Those words, from the original The Six Million Dollar Man got me hyped every week. That's pretty much the plot, by the way. After being rebuilt, like Michael Knight, he goes to work as a super-secret agent. By rebuilt, I mean both legs, his right arm, and left eye are all replaced with bionics. So, yeah, better...stronger...faster. This series was THE thing to watch, at the time. Period. If you're a child of that time, you almost certainly did your very own version of bionic running. This was, of course, you running in slow motion while humming the iconic score and occasionally saying "beh-neh-neh-neh" to simulate bionic sounds. You also had the Steve Austin action figure (not "Stone Cold," cuz screw that). This is the most special action figure ever because it had clear plastic wherever he was bionic. There's been talk of a big screen version of this for years. One is currently "in development." Hate to admit it, but I'm down for this. Well, I will be until they inevitably get Michael Bay or one of his flunkies to direct. Then I'll just cross my fingers and hope for the best.


Because, The Six Million Dollar Man (Lee f'in Majors, by the way) needed a mate, the powers that be gave him, and us, Jaime Sommers (Lindsay Wagner), aka The Bionic Woman. She was a star tennis player who suffered a sky-diving accident. Just like Steve, she is rebuilt with two bionic legs and a bionic right arm. The difference is that instead of a bionic eye, she has a bionic ear. I'm fairly certain my mother had one of those, too, but that's another story. Anyhoo, I loved this show, too. The episodes of either show where the other character made an appearance is the stuff of marketing genius. If you want legend...and nightmare... find the episodes The Six Million Dollar Man where he had to face off against Bigfoot. Andre the Giant donned the suit, by the way (speaking of wrestling). They rebooted The Bionic Woman as a series in 2007. Yeah, but no.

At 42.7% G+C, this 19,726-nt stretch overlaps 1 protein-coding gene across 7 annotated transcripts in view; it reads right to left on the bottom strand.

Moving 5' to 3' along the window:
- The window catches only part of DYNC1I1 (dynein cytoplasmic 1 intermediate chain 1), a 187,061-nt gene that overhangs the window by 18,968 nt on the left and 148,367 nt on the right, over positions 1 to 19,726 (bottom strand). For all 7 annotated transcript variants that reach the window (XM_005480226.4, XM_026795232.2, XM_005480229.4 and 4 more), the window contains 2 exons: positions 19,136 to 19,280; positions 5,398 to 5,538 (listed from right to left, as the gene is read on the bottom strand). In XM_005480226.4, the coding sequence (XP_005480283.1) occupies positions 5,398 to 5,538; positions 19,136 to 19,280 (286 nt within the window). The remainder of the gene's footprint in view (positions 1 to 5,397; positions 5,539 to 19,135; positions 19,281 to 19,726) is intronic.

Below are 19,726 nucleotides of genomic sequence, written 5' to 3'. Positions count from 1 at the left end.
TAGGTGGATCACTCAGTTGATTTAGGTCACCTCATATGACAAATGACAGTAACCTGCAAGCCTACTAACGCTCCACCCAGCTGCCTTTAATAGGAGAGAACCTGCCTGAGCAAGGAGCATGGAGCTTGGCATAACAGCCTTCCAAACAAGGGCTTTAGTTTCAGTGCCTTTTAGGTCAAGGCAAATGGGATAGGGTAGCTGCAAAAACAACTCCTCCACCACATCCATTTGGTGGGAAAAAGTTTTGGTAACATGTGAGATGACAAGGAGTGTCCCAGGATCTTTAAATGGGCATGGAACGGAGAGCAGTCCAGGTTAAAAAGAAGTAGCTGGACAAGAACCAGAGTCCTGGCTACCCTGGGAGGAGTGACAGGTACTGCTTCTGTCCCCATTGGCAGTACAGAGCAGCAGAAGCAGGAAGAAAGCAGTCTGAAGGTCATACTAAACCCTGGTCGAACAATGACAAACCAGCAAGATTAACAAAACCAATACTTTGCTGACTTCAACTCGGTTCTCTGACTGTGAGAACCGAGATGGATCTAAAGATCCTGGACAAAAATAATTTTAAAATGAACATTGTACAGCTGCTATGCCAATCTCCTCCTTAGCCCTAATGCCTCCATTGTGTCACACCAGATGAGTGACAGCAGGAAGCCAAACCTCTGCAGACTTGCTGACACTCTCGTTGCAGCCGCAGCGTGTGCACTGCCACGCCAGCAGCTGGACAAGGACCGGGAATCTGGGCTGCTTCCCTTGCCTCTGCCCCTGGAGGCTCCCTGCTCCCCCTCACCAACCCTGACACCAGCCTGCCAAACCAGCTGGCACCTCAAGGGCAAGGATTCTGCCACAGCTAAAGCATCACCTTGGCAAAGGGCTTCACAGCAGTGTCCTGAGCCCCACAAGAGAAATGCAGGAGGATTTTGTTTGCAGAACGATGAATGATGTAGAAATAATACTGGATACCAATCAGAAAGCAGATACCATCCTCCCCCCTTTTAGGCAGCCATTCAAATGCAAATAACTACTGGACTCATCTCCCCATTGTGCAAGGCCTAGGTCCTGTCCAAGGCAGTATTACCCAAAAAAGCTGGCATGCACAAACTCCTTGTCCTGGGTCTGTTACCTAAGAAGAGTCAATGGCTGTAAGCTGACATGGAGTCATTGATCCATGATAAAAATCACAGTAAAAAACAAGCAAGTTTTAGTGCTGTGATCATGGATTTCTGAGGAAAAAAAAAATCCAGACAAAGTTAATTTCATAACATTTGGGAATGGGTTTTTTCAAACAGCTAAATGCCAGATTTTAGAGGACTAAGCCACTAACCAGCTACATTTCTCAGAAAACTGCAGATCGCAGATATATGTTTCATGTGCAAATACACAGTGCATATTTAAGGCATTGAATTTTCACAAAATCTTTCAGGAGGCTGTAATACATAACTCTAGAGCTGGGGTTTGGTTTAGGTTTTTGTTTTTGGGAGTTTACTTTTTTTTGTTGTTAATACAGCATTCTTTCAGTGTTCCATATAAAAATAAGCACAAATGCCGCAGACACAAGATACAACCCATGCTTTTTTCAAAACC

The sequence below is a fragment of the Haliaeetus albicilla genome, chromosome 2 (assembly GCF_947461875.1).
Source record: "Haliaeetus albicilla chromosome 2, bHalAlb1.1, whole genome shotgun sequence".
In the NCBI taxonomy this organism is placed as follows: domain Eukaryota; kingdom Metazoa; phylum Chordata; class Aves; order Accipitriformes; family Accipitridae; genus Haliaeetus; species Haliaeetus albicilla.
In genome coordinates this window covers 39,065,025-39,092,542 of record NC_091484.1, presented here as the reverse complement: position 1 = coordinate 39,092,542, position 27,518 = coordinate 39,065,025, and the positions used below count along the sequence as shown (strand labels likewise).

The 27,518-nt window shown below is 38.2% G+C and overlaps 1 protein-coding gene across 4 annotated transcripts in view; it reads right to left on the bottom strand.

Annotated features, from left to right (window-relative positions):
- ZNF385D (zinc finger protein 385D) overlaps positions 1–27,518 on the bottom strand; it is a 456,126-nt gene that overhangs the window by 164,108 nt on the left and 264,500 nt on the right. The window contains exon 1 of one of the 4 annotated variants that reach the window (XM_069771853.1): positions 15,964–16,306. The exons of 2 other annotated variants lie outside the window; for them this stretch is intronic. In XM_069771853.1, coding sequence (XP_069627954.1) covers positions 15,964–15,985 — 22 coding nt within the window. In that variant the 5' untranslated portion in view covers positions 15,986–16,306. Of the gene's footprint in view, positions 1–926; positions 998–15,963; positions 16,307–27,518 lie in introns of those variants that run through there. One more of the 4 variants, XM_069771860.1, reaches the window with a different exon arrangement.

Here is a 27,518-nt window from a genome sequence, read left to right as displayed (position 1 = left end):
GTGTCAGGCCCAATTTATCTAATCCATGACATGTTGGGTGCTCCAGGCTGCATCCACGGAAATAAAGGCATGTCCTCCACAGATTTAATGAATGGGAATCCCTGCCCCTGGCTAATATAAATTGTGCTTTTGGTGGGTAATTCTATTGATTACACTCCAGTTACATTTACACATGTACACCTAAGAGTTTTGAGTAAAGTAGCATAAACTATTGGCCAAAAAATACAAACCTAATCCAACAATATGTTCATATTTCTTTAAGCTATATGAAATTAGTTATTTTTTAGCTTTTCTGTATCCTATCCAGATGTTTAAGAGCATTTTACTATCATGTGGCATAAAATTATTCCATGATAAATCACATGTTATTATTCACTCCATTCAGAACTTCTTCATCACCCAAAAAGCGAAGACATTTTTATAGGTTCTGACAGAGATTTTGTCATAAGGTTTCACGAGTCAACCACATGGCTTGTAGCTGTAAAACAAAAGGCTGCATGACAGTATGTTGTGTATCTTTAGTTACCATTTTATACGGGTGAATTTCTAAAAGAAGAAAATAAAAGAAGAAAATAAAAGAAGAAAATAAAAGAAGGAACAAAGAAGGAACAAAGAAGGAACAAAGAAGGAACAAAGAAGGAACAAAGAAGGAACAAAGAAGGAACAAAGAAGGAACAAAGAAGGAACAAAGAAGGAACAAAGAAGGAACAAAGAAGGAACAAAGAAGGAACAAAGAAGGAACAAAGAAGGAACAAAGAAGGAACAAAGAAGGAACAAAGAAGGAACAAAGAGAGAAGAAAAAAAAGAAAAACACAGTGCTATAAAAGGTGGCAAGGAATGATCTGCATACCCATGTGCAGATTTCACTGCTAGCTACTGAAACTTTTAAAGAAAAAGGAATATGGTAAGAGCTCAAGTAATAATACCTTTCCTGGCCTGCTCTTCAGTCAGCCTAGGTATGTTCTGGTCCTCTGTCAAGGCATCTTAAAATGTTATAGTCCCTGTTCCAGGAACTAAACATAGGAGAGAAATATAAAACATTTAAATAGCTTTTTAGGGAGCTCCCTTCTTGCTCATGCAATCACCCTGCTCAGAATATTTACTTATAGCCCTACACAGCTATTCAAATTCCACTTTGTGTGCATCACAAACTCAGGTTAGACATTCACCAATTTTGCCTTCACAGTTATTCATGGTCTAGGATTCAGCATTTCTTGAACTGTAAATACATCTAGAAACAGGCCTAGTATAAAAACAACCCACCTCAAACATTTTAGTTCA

├ćon Flux
(1991-1995)
Imagine a woman running around a future dystopian society, armed to the teeth, dressed like a dominatrix, who is a secret agent trying to infiltrate the neighboring city. Now make the episodes very short, five minutes or so, have her kick lots of ass and die a lot. Yes, I said die a lot. This showed up as a series of shorts on MTV's Liquid Television and was easily the best part. Each short was largely mono-chromatic and hyper-violent, yet thought provoking. And yeah, she died at the end of each one. Yes, Aeon Flux was the character's name. The shorts were expanded to become a regular show with thirty minute episodes. Meh. In 2005, it showed up as a watered down, technicolored PG-13 movie with Charlize Theron in the lead. Yeah, but no.


Okay, so last week I didn't get in on TMP. That's partly because it was a depressing topic: Movies Featuring Actors Who Died in 2016. I mean, I really wanted to get over that. Since, well, I figured I might as well give my two cents on the matter. I'll be brief. I promise.

Larry Drake in Dr. Giggles
(1992)
It's a slasher flick with Drake in the eponymous role. What makes it work is one of the finest performances in the history of the genre and a script full of wonderfully dark, and perfectly corny, humor.

Doris Roberts in Grandma's Boy
(2006)
A thirty-something video game tester moves back in with his grandmother after some issues with his roommates. He also smokes tons of weed. It's a stoner comedy that's better than it has any right to be. One of the things making it that way is Roberts as the Grandma of the title.

Alan Rickman in Galaxy Quest
(1999)
Since we started by referencing Star Trek, yet I refused to pick Star Trek, we might as well end with the best Star Trek spoof ever made. Rickman shines as the Spock-like member of the cast.